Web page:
Tuesday, August 10, 2010

Former U.S. senator killed in Alaska plane crash

CNN) -- Former Alaska Sen. Ted Stevens has died in a plane crash near Dillingham, Alaska, and his family has been notified, the senator's former chief of staff, Mitch Rose, confirmed to CNN Tuesday.
The private plane carrying Stevens and a former head of NASA crashed Monday night in a rugged stretch of southern Alaska. The crash left at least five people dead, but at least three people survived, authorities said.

EADS North America said its chief executive officer, Sean O'Keefe, who formerly headed the National Aeronautics and Space Administration, was a passenger on the aircraft.
Maj. Guy Hayes, a spokesman for the Alaska Air National Guard, said rescue crews were working to get at least three injured people away from the scene. He said it's possible there may be more survivors.

"They have definitely worked on two people. They're working on a third person to get him out of there right now," said Hayes, who noted that rough terrain has complicated rescue efforts.
"It's been pretty difficult to get into the area," Hayes said. "It took them roughly about 12 hours, I think, from when the plane was spotted by good samaritans until we got there on scene."

The Stevens family issued a statement earlier Tuesday.
"The Ted Stevens family offers their prayers for all those on board and for their families. We thank the brave men and women who are working to reach the site," said the statement, read on CNN by Rose.

Because of its vast size, air travel is common in Alaska, often through perilous weather. Stevens expressed his own fears after a 1978 crash that killed his first wife and four others.
"Plane crashes are the occupational hazard of Alaska politics," Stevens told the Washington Post in 1979. The Post added, "He said he often felt as if one's number had to come up eventually, and even though he had been a fighter pilot in World War II, the prospect of flying around in his campaign frightened him."

In 1972, House Majority Leader Hale Boggs and U.S. Rep. Nick Begich were traveling in a plane that is thought to have crashed in Alaska. It was never found. Nick Begich was the father of one of Alaska's current U.S. senators, Mark Begich.
News of the crash reverberated across the state and country. Sarah Palin, the former Alaska governor and the 2008 Republican vice presidential candidate, sent out a Twitter message saying: "Heartbreaking Bristol Bay plane crash. Alaska's heart surrounds loved ones. More info coming in; pls pray for Dillingham rescue this morning."

The White House also cited the loss. "Our hearts and our thoughts and prayers go out to all the families who suffered a loss today," said deputy press secretary Bill Burton.
Federal Aviation Administration reports said eight or nine people were on the plane. The reports said five people died and others were injured.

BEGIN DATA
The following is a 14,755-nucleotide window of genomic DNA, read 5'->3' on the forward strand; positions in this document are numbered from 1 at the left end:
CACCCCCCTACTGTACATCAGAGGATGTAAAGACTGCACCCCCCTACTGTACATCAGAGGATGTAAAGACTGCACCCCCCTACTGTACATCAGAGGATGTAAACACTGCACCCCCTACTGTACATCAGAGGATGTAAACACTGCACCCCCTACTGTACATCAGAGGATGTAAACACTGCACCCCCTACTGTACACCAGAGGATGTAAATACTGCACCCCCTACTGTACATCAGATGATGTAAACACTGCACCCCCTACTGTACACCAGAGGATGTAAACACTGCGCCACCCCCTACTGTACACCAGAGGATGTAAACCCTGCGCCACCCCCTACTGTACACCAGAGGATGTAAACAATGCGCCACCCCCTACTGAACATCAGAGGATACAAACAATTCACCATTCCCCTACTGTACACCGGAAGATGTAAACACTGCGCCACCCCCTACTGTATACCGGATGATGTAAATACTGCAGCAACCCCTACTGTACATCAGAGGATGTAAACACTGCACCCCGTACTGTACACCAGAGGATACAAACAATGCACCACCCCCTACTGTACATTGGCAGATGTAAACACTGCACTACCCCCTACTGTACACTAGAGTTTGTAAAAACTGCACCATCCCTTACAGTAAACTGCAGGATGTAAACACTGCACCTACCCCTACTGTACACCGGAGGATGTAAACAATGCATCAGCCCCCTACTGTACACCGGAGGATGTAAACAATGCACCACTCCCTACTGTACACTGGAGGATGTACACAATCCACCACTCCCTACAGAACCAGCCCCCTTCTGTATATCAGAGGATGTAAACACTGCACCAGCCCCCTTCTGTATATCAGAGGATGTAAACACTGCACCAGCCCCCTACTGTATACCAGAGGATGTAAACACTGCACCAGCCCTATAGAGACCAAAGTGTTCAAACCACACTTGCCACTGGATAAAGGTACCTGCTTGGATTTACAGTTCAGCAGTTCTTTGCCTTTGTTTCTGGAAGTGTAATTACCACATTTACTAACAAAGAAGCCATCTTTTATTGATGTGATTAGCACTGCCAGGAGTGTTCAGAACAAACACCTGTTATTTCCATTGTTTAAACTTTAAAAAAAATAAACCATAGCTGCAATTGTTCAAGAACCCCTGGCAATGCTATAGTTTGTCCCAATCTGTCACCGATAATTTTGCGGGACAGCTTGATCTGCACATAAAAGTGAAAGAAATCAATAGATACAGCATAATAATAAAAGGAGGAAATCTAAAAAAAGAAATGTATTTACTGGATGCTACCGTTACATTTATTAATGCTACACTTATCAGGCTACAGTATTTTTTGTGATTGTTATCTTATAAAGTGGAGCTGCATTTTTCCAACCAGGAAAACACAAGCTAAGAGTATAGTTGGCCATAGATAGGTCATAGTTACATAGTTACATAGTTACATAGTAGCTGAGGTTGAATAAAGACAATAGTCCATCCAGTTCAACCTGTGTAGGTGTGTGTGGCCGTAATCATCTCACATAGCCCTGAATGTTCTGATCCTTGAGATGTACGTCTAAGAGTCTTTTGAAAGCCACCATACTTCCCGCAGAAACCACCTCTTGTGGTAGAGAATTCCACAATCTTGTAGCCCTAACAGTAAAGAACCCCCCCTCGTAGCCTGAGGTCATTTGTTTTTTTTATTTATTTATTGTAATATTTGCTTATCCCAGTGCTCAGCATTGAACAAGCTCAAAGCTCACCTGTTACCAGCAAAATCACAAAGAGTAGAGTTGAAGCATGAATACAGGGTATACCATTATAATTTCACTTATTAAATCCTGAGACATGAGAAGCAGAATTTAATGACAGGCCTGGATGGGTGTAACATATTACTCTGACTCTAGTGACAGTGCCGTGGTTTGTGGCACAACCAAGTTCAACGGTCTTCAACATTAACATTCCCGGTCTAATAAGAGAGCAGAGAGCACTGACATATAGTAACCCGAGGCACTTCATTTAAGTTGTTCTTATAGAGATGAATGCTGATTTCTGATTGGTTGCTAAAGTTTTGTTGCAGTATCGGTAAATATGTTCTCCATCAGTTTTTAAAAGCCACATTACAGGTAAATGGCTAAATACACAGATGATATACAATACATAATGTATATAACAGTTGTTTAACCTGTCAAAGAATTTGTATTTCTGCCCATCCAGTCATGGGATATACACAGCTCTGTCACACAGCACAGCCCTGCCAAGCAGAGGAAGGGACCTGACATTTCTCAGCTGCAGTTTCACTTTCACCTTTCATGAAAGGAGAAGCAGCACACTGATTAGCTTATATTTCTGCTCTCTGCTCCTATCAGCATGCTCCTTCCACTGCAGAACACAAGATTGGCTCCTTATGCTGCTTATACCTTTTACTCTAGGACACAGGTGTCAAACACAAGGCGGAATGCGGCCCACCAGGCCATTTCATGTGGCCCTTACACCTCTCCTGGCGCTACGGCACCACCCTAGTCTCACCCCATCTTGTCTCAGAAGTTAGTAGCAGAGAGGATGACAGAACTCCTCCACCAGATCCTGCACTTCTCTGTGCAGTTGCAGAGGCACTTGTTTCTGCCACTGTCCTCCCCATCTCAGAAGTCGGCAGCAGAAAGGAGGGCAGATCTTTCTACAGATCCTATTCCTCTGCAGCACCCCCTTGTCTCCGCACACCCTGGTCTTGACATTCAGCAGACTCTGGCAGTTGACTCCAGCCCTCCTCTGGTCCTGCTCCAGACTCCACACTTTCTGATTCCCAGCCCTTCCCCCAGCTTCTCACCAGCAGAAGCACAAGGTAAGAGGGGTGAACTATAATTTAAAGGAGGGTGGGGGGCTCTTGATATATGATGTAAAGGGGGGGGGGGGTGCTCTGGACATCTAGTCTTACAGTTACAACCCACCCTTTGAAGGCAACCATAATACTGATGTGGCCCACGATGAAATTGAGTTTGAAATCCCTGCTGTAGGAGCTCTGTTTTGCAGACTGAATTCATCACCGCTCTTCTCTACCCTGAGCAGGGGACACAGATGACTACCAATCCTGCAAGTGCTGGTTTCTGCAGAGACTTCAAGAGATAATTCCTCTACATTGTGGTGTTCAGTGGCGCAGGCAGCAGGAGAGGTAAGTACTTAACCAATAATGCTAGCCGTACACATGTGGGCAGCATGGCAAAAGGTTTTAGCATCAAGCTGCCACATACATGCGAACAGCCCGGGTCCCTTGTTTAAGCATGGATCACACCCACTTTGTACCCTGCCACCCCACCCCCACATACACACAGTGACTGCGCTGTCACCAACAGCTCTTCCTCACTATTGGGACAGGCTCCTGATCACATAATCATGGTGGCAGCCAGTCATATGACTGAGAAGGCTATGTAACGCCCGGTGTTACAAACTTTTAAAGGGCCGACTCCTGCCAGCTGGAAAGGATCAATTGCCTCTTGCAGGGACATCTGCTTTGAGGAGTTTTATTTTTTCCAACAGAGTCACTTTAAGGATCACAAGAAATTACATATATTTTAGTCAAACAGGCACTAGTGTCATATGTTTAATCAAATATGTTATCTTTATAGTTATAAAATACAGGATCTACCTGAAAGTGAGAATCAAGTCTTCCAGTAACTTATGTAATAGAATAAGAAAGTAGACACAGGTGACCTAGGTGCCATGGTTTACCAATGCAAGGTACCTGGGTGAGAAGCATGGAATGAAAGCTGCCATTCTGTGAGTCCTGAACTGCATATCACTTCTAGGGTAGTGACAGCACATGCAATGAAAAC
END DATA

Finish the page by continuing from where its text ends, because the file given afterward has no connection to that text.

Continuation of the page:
The agency's Alaska office said the flight was from GCI Lodge on Lake Nerka to Dillingham. Matthew Felling, an anchor and a reporter for KTVA, told CNN the people on the flight were headed to a fishing trip.

Inclement weather was reported in the area at the time of the crash, said Hayes, the Coast Guard spokesman.

The Dillingham region, near the Bering Sea southwest of Anchorage, is rugged terrain surrounded by mountains. Storms there don't move quickly during this time of year but aren't as strong as those in winter, said Rob Marciano, CNN meteorologist.

"We haven't seen visibility improve much, so fog is an issue, and we haven't seen much in the way of that clearing," he said.
Megan Peters, a state police spokeswoman, said the crash area is a remote location that's hard to reach.

"We have the best of the best in the search-and-rescue field in this state ... and when they have trouble getting into an area, I know it's bad," she said.
The NTSB said the plane crashed 10 miles northwest of Aleknagik about 8 p.m. Federal Aviation Administration spokesman Paul Takemoto said that the plane was a DeHavilland DHC-3 Otter. He said its tail number was N455A and it was registered to GCI Communications Corp., based in Anchorage. Bush pilots commonly use such planes.

Col. Dave Lapan, a Pentagon spokesman, said three rescue squadrons of the Alaska Air National Guard had been asked by the coordination center to respond to the scene. They fly both helicopters and fixed wing-aircraft. The Alaska Air National Guard and U.S. Coast Guard said they had personnel on the crash site, which was about 17 miles north of Dillingham, according to Alaska's Department of Military and Veteran Affairs.

An Alaska Air National Guard HH-60 Pave Hawk helicopter carrying rescue crews landed Tuesday morning and gave "medical support to the crash victims," it said.
O'Keefe had a long career in the government and higher education, most recently serving as NASA administrator from December 2001 until his resignation in February 2005.

Before heading NASA, O'Keefe served for 11 months as deputy director of the Office of Management and Budget, overseeing the preparation, management and administration of the federal budget.
Stevens served more time in the U.S. Senate than any Republican in history.
He earned the nickname "Uncle Ted" and a reputation as one of the most effective of all pork-barrel lawmakers, a senator who funneled billions of federal dollars to his home state.

Born November 18, 1923, Stevens graduated from UCLA and Harvard Law School and moved to Alaska in the 1950s to work as a lawyer. He was elected to the state's House of Representatives in 1964 and 1966.

In July 2008, a federal grand jury indicted Stevens for making false statements on financial disclosure forms. He was convicted on October 27, 2008.